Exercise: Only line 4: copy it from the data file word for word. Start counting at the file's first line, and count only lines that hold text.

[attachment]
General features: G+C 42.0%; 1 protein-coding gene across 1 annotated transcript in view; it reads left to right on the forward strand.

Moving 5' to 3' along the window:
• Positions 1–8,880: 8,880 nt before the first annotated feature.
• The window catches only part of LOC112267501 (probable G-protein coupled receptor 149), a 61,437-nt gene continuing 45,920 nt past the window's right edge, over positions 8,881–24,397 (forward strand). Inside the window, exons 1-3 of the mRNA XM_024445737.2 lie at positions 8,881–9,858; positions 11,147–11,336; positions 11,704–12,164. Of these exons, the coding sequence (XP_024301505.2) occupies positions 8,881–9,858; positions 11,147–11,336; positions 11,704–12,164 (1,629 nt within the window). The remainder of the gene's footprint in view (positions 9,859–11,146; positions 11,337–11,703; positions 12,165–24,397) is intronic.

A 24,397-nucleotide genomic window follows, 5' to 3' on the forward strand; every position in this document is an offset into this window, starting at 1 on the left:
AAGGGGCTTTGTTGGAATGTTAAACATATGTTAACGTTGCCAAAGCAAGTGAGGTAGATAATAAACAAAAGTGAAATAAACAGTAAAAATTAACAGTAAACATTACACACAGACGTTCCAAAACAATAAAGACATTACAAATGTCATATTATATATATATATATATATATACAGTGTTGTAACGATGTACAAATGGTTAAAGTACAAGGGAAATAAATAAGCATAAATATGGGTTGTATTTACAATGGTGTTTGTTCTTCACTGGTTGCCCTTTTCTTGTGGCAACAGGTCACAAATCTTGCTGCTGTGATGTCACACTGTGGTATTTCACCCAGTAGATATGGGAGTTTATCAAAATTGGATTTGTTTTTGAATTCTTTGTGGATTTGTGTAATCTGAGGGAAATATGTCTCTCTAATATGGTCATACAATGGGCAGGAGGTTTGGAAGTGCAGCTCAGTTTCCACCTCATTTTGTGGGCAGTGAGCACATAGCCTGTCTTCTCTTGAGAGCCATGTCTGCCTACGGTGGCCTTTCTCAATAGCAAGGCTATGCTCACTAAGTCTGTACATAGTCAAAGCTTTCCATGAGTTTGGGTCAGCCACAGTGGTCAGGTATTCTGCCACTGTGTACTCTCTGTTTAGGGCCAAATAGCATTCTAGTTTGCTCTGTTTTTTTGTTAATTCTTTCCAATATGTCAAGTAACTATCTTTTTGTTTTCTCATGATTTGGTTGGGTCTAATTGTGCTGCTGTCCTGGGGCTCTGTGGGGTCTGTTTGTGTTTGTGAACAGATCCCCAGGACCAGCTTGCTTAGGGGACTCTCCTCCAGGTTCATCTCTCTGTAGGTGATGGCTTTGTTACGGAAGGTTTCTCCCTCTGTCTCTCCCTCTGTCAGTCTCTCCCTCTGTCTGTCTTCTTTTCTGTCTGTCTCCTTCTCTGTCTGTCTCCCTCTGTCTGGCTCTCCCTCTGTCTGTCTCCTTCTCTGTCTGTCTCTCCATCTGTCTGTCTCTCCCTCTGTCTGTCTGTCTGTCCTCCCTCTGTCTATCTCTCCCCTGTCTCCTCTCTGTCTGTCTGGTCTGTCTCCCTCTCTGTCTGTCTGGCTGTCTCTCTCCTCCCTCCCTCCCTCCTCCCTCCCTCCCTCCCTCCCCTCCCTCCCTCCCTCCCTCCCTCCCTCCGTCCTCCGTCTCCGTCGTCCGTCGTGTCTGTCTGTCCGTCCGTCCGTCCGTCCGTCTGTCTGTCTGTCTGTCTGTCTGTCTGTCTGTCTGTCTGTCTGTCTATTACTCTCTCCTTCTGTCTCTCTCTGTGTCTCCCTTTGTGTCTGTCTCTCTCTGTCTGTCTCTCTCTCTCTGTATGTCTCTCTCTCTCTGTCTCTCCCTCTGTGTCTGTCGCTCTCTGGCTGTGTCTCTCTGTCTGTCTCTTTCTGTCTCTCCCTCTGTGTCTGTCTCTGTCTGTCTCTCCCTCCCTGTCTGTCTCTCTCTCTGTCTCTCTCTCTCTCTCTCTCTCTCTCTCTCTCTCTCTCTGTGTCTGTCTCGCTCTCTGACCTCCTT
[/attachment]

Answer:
• The window catches only part of LOC112267501 (probable G-protein coupled receptor 149), a 61,437-nt gene continuing 45,920 nt past the window's right edge, over positions 8,881–24,397 (forward strand). Inside the window, exons 1-3 of the mRNA XM_024445737.2 lie at positions 8,881–9,858; positions 11,147–11,336; positions 11,704–12,164. Of these exons, the coding sequence (XP_024301505.2) occupies positions 8,881–9,858; positions 11,147–11,336; positions 11,704–12,164 (1,629 nt within the window). The remainder of the gene's footprint in view (positions 9,859–11,146; positions 11,337–11,703; positions 12,165–24,397) is intronic.